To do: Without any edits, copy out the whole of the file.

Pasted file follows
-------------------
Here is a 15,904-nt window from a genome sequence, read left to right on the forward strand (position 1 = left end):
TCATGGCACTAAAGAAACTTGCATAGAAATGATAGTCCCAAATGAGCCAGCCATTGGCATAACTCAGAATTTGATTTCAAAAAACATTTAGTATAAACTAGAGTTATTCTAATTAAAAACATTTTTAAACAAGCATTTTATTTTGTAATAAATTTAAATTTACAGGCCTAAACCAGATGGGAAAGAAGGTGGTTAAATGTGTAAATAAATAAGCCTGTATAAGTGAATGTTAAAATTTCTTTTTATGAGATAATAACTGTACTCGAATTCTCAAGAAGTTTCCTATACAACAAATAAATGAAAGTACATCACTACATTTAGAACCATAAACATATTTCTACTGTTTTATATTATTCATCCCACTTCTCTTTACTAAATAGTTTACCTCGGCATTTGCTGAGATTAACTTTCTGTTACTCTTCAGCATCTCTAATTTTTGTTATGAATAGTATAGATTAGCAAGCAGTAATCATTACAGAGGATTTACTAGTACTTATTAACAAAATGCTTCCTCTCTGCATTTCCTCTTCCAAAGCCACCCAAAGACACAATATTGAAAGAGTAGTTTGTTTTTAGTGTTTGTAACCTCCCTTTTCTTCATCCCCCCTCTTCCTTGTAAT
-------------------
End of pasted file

Here is a 15,904-nt window from a genome sequence, read left to right on the forward strand (position 1 = left end):
TCATGGCACTAAAGAAACTTGCATAGAAATGATAGTCCCAAATGAGCCAGCCATTGGCATAACTCAGAATTTGATTTCAAAAAACATTTAGTATAAACTAGAGTTATTCTAATTAAAAACATTTTTAAACAAGCATTTTATTTTGTAATAAATTTAAATTTACAGGCCTAAACCAGATGGGAAAGAAGGTGGTTAAATGTGTAAATAAATAAGCCTGTATAAGTGAATGTTAAAATTTCTTTTTATGAGATAATAACTGTACTCGAATTCTCAAGAAGTTTCCTATACAACAAATAAATGAAAGTACATCACTACATTTAGAACCATAAACATATTTCTACTGTTTTATATTATTCATCCCACTTCTCTTTACTAAATAGTTTACCTCGGCATTTGCTGAGATTAACTTTCTGTTACTCTTCAGCATCTCTAATTTTTGTTATGAATAGTATAGATTAGCAAGCAGTAATCATTACAGAGGATTTACTAGTACTTATTAACAAAATGCTTCCTCTCTGCATTTCCTCTTCCAAAGCCACCCAAAGACACAATATTGAAAGAGTAGTTTGTTTTTAGTGTTTGTAACCTCCCTTTTCTTCATCCCCCCTCTTCCTTGTAAT